In this video, Jeff Winesett discusses designing for failure in the cloud. Thinking of a failure during the design process helps build failproof cloud based applications. Avoiding single points of failure is necessary to building failproof applications.
- "Everything fails, all the time." This is an oft used quoted from the CTO of Amazon which really emphasizes the need to keep failure in mind when designing cloud-based systems. While this certainly sounds bleak and terribly pessimistic, systems and hardware fail. His statement is intended to get a new cloud developer and architect in the right mindset to be thinking about failure and designing for it accordingly. The idea here is that while failure should be expected within the individual components of an application, the overall system can be architected to prevent application failure.
Expecting parts of the system to fail will drive an architecture that leads to the building of an overall system that won't fail. Thinking about failure up front causes recovery strategies to be part of the design process, which will lend itself to a better, more stable end product. One major rule of thumb to consider when designing for failure is to avoid single points of failure. Take for example a common web application, where a single server, instance, hosts both the web server and the database software.
While this architecture will get an application working, it's not designed for failure. If anything happens to this single instance, the entire application fails. One step might be to move the database to its own instance. This separates it from the web server. This architecture now allows for the introduction of a load balancer, which allows the scaling of web servers. This is a step in the right direction. Now the system can tolerate a web failure without resulting in a system-wide failure.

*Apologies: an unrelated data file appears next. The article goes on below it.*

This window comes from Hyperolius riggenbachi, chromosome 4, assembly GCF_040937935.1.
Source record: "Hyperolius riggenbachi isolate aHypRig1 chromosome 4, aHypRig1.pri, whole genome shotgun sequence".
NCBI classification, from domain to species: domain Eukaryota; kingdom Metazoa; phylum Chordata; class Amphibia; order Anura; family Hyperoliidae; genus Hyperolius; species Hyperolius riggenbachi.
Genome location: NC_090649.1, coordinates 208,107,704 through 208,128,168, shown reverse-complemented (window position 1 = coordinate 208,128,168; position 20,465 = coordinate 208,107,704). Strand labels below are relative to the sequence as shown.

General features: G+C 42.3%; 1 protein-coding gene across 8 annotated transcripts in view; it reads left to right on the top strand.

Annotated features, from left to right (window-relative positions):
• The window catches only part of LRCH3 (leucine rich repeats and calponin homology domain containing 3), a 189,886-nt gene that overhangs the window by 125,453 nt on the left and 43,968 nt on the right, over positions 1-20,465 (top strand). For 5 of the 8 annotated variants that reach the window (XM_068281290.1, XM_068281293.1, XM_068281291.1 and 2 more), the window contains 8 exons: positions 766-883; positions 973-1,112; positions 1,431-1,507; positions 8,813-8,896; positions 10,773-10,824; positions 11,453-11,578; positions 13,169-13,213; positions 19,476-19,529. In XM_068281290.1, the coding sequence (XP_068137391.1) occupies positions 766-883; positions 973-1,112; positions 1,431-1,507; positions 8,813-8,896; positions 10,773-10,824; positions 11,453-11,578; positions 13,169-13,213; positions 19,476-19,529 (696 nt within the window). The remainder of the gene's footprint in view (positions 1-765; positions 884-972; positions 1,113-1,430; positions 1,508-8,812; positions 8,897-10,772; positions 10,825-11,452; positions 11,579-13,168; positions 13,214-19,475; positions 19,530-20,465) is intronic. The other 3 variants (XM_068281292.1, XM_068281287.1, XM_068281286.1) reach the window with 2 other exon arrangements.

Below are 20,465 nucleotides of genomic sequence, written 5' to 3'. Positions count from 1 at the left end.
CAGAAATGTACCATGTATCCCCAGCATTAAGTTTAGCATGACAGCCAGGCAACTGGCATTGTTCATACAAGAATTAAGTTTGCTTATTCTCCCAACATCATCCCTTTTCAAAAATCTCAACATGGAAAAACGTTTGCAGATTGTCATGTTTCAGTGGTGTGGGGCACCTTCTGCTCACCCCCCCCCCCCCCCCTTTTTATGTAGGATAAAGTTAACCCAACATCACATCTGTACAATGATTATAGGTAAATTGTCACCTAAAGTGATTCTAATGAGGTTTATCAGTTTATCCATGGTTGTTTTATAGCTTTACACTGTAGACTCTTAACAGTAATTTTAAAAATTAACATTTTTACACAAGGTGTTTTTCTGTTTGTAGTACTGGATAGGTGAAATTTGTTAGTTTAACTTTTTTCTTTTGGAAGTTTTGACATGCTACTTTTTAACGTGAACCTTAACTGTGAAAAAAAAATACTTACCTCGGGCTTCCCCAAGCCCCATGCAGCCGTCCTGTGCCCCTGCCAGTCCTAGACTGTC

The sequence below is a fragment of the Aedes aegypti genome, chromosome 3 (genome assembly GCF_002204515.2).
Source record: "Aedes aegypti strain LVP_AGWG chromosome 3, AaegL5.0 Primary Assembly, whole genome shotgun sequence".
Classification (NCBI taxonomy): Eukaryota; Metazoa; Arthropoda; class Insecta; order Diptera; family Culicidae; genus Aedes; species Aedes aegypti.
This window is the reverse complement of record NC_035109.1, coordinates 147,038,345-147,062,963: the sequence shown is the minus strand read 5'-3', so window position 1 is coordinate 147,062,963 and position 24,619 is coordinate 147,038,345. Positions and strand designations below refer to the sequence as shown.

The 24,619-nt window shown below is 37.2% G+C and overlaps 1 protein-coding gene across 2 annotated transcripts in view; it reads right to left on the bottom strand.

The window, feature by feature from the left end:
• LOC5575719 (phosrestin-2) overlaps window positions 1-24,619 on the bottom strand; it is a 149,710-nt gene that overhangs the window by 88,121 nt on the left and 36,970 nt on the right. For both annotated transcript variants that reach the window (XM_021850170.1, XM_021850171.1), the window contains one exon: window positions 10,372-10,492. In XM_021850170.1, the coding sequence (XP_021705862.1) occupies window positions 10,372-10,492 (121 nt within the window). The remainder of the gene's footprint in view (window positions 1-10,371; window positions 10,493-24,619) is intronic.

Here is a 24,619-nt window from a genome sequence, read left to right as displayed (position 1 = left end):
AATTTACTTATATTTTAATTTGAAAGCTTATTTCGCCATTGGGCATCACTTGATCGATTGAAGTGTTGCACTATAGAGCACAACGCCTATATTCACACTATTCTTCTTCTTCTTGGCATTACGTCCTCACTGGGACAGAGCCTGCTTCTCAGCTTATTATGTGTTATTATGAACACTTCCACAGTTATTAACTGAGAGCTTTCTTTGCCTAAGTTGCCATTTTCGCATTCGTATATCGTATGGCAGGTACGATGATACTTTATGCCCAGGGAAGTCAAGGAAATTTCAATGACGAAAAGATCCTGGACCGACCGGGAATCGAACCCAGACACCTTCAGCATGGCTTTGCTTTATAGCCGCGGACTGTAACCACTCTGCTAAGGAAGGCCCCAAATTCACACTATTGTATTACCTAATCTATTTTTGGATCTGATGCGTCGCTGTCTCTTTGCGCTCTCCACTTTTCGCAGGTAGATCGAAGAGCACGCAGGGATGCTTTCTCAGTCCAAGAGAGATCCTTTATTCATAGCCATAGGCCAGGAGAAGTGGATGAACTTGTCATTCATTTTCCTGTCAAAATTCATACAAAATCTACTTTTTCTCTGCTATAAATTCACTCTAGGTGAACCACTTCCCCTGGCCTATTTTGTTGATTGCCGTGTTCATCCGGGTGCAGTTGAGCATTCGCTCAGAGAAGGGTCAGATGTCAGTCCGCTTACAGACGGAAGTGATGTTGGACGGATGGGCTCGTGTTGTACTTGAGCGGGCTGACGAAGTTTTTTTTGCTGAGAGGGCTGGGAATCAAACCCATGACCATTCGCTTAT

But even in this improved architecture, there are still single points of failure. Now, both the database server and the new load balancer introduced, represent single points of failure. If either of these fail, the entire system fails. In a world before AWS, horizontally scaling the database tier was very challenging. And adding redundancy for either the database or the load balancer was cost-preventative for all but the largest companies.
But with AWS, removing such single points of failure is achievable. Here's the same application with two web servers connecting to a single database instance. However, now the application is leveraging Amazon's RDS service for the database. RDS can be configured to have a standby instance as a secondary database server. It can also be configured to automatically fail over in the event of a database issue. Now, if our primary database fails, the system will automatically switch to use the alternate database which has been happily standing by to help in just such an event.
RDS takes care of all the messy synchronization details. Similarly, for the load balancer, Amazon's Elastic Load Balancer service can be used. With this service, scaling and redundancy are automatically included. Amazon takes care to ensure this is not a single point of failure for your system. Avoiding single points of failure, of course, is not just relevant for the hardware components, it includes considerations at the network and software levels too. And even when single points of failure have been avoided, consideration must be given to how the fail over happens.
The fail over process itself may entail other hardware, software, or network resources, and this may need to be incorporated into the application design. AWS provides many services to help eliminate single points of failure. I'll be introducing these services throughout this course.
- Benefits of cloud services
- Making architectures scalable
- Examining cloud constraints
- Virtual servers, EC2, and Elastic IP
- Using the Amazon machine image
- Elastic load balancing
- Using CloudWatch for monitoring
- Security Models
- Elastic block storage
- S3, CloudFront, and Elastic Beanstalk
- Handling queues, workflows, and notifications
- Caching options and services
- Identity and access management
- Creating a custom server image
- Application deployment strategies
- Serverless architectures